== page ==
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New York landlord accused of violating service members' rights will pay out $59K in settlement

May 10, 2017 (Photo Credit: Getty Images/iStockphoto)
A company that operates a townhome community near Fort Drum, New York, will pay about $59,000 spread over more than 125 service members who were allegedly illegally charged fees that violated federal law, according to the New York attorney general’s office. 

A provision of the federal Servicemembers Civil Relief Act allows troops and their families to terminate a residential lease early without penalty when the service member deploys, receives orders for a permanent change of station or leaves the military. According to a news release issued by the New York attorney general’s office, an investigation found that Woodcliff Community “wrongfully denied early [lease] termination rights in certain circumstances where the soldier should have been protected.”

The community is located about a mile from Fort Drum, with about 150 duplex-style townhomes.

The attorney general's office announced a settlement with the company Wednesday.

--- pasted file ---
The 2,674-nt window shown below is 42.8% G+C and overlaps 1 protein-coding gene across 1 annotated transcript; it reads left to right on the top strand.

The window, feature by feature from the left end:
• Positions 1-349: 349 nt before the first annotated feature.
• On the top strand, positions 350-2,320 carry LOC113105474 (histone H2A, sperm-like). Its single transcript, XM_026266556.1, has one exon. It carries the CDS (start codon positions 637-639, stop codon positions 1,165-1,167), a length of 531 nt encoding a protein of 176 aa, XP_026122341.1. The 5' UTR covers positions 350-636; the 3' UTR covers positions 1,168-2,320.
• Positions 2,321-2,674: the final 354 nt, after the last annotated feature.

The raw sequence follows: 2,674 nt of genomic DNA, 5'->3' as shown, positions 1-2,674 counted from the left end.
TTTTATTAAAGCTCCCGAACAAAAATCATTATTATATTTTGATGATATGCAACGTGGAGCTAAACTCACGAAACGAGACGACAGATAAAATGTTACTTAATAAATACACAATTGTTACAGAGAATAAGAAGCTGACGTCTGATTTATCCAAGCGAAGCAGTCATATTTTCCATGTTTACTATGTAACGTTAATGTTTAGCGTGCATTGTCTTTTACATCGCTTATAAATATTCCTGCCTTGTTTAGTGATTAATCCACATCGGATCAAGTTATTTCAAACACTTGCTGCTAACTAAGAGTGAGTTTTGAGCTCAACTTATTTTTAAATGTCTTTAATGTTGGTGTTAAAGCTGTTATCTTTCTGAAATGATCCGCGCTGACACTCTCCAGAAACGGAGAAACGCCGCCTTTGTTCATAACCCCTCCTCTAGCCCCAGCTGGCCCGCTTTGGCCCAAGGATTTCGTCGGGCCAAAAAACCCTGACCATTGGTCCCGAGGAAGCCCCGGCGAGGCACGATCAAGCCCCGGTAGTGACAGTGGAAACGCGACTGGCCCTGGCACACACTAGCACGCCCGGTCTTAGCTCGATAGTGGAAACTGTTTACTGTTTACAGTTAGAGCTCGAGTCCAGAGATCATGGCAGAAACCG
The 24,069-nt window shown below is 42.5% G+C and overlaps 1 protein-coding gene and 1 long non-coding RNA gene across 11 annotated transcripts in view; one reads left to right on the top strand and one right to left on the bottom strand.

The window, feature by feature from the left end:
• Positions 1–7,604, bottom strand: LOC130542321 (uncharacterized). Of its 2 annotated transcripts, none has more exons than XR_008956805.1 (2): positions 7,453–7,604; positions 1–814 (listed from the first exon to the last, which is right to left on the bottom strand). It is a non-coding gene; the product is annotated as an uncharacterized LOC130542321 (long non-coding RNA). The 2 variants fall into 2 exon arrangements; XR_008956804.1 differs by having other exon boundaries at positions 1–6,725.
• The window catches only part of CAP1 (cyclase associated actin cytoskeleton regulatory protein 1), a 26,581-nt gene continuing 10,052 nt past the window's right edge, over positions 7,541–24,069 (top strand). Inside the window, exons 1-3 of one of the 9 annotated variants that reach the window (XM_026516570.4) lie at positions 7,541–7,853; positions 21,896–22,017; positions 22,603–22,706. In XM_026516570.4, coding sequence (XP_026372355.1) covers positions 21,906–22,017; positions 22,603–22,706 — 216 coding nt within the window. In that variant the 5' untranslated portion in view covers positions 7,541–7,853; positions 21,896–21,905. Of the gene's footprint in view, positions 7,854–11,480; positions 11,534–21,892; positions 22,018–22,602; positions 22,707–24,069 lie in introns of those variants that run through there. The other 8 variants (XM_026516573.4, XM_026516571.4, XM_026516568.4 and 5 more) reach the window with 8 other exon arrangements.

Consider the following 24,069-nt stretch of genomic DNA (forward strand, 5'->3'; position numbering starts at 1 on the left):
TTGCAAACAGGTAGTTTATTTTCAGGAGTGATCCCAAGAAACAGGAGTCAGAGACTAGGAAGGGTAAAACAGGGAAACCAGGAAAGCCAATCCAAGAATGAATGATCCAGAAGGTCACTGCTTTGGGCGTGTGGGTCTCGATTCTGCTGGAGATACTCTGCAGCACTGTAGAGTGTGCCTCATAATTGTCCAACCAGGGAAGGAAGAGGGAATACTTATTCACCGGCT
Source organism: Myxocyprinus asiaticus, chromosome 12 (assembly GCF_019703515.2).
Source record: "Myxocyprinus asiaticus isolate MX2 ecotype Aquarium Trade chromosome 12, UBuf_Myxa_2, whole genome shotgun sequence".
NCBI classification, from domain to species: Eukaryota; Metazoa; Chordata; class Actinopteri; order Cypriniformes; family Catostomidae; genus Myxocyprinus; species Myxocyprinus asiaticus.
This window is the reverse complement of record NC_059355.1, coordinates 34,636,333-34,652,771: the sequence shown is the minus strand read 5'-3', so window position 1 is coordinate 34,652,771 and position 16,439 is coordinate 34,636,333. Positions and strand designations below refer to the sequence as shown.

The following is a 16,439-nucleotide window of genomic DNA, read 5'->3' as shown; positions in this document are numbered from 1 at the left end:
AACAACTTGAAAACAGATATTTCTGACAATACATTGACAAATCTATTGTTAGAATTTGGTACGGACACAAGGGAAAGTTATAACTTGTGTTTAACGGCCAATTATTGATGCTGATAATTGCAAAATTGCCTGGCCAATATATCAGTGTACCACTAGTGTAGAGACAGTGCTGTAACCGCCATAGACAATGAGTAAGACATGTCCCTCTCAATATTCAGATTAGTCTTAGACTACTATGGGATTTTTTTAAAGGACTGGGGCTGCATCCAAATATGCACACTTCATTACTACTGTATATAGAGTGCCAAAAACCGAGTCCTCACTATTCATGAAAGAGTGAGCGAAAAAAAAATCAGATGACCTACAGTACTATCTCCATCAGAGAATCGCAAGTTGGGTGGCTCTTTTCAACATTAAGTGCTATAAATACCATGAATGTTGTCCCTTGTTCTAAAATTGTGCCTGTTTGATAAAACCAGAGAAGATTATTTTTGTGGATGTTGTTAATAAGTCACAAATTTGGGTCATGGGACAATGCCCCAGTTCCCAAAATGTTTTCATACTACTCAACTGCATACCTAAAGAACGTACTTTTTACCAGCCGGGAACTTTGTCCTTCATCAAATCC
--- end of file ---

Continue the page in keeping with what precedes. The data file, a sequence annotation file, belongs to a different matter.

LeRay 300, the McLean, Virginia-based company that operates Woodcliff Community, neither admitted wrongdoing nor denied the allegations. 

“We never intended to engage in any improper manner. We’ve done our best to do the best job we can for our residents,” said Jeff Lewis, former manager of LeRay 300. 

In an effort to offset some of the lease startup costs, he said, the company a few years ago charged a lease processing fee of $200 to $300 at the time the tenant signed the lease. That money was refunded on the tenant’s 12th month of paying rent.

“The fact that we didn’t refund to service members who were deployed or PCSed prior to the 12th month was the problem, according to the attorney general,” Lewis said. “Our lease had previously been reviewed by the housing office and legal assistance office at Fort Drum multiple times so we thought everything was fine, but with the attorney general’s findings, we readily cooperated and have made all proposed changes.” 

Lewis declined to comment further, citing restrictions in the settlement agreement. 

Under the terms of the agreement, the company will pay $59,000 to 125 service members, change business practices to comply with state law and pay a civil penalty of $10,000 to the state. The attorney general’s office also accused the company of false advertising on its website, and required the company to change the wording.

"New York stands beside our service members, and I will do what it takes to defend their rights as they bravely defend ours," New York Attorney General Eric T. Schneiderman said in the announcement of the settlement. 

Senior reporter Karen Jowers writes about military families, quality of life and consumer issues. She can be reached at kjowers@militarytimes.com.
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